Washington, D.C. — The Bank Policy Institute (BPI) today responded to the request of the Department of Justice (DOJ) for comments on whether the Antitrust Division should revise the 1995 Bank Merger Competitive Review guidelines. In its response, BPI encouraged the Antitrust Division to bring its merger enforcement policy for the banking industry in line with every other industry. This revision is necessary not merely for consistency of approach, but to recognize and incorporate the fundamental changes that have occurred in the banking industry’s competitive landscape since industry guidelines were last issued 25 years ago.
According to Gregg Rozansky, Senior Vice President, Senior Associate General Counsel of BPI, “Revising the DOJ’s approach will be an essential step toward ensuring analytical consistency of merger review across industries and making sure that the banking industry is afforded the same enhanced transparency and updated judgments reflected in the 2010 Horizontal Merger Guidelines”.
In 2010, the DOJ issued updated Horizontal Merger Guidelines but carved out the banking industry, and only the banking industry, from the Department’s otherwise generally applicable merger-enforcement policy. BPI’s letter proposes to apply uniformly the Herfindahl-Hirschman Index (HHI) threshold under which the Department presumes competitive harm from mergers. Specifically, the 1995 Bank Merger Competitive Review guidelines incorporate an 1,800-point-HHI threshold for presuming competitive harm for the banking industry, far below the 2,500 point threshold the DOJ applies to all other industries.
BPI’s letter also outlines changes to the competitive landscape in banking since 1995. These changes include additional competition from the non-banking sector. All four of the largest categories of household debt —mortgages, student loans, auto loans and credit cards — are offered by both bank and nonbank competitors without local retail bank branches, and competition within banking markets has become more aggressive due to the availability of new financial data sources and analytics. The letter concludes that this increased competition should provide the DOJ comfort that upwardly revising the bank HHI thresholds to the thresholds applicable to all other industries will not give rise to consumer harm.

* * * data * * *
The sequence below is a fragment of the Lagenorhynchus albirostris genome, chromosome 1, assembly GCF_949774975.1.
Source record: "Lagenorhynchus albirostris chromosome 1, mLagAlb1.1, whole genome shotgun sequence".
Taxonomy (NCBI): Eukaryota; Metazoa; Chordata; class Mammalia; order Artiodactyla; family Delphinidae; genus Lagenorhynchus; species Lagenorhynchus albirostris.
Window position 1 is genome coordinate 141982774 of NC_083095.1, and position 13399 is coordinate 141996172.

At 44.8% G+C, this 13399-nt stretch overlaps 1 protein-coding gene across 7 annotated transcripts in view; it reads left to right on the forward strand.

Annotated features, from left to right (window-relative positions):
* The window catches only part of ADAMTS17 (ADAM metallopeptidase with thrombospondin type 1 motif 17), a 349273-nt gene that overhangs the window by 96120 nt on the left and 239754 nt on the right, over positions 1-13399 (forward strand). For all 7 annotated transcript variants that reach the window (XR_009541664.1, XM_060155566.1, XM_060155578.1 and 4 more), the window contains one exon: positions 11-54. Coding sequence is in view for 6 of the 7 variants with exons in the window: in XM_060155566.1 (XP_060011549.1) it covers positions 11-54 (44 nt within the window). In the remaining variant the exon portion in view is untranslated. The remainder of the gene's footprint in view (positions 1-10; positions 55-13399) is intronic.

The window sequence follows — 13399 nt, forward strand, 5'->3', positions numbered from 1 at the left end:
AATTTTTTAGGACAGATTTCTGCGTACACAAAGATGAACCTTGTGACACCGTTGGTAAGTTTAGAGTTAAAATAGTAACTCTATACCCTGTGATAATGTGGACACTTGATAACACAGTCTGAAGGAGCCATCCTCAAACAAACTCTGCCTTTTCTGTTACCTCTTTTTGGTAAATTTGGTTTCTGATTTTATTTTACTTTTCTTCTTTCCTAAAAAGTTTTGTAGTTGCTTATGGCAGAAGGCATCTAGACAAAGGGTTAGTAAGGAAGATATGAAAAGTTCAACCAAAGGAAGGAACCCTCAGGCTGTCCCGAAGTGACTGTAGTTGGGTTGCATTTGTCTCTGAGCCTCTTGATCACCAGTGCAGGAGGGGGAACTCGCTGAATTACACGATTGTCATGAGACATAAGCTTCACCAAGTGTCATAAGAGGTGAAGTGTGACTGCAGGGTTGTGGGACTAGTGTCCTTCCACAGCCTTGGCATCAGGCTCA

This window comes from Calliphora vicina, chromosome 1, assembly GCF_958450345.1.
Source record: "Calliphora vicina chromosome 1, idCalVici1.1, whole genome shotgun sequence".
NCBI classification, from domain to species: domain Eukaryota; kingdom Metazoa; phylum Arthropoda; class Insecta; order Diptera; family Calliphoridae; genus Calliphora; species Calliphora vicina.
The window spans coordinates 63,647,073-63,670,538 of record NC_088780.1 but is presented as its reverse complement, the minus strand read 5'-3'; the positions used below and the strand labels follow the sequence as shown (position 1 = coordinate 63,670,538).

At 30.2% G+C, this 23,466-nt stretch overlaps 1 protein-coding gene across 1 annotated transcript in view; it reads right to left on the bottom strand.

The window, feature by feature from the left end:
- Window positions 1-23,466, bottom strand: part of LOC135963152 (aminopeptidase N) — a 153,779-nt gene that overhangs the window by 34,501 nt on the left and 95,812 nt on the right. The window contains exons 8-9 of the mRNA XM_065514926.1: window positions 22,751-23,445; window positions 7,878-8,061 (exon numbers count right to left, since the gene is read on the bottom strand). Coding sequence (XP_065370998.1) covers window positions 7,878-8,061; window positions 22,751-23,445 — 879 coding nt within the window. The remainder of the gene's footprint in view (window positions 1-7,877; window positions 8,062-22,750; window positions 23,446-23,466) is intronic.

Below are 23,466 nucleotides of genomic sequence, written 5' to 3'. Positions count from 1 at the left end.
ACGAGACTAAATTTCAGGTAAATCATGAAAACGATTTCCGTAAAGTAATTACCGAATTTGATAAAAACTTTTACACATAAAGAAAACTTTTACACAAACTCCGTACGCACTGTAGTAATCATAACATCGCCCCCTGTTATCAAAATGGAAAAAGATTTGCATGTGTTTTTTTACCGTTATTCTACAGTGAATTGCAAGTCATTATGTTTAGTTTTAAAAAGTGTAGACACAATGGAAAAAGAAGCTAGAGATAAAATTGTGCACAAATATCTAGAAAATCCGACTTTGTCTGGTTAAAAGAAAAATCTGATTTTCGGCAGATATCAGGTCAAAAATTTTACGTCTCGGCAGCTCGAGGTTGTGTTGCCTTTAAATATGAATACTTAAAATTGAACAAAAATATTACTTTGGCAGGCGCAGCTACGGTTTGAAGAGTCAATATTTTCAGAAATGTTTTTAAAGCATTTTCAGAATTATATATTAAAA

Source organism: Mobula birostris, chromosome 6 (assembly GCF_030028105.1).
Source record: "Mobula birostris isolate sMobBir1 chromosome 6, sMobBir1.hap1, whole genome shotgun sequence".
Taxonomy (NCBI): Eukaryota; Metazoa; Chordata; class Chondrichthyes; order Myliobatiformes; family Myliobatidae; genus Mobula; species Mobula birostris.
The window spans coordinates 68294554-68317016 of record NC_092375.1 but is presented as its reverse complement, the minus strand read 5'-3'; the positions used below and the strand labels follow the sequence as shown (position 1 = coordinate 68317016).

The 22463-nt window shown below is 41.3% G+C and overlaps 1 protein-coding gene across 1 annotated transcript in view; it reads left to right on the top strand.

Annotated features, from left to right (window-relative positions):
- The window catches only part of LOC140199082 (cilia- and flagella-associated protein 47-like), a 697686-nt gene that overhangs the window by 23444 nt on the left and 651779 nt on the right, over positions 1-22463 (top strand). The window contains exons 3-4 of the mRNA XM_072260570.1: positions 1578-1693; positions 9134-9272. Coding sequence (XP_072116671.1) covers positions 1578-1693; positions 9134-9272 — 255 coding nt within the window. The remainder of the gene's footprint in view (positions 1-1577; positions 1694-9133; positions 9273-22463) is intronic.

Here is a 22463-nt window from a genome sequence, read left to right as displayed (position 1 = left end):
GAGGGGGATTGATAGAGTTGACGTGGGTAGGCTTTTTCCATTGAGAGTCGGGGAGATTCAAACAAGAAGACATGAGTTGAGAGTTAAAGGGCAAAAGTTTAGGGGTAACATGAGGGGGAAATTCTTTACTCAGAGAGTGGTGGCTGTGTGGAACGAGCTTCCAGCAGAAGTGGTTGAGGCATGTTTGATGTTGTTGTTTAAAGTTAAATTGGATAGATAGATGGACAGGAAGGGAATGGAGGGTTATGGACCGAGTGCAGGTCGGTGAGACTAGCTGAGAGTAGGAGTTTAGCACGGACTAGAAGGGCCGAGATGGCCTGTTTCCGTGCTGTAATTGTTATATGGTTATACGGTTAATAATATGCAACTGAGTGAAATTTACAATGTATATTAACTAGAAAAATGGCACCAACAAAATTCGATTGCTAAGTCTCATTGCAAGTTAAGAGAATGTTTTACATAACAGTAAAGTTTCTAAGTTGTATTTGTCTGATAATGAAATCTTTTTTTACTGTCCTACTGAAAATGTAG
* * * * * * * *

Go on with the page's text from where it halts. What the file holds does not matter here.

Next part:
About Bank Policy Institute.
About the Bank Policy Institute. The Bank Policy Institute (BPI) is a nonpartisan public policy, research and advocacy group, representing the nation’s leading banks and their customers. Our members include universal banks, regional banks and the major foreign banks doing business in the United States. Collectively, they employ almost 2 million Americans, make nearly half of the nation’s small business loans, and are an engine for financial innovation and economic growth.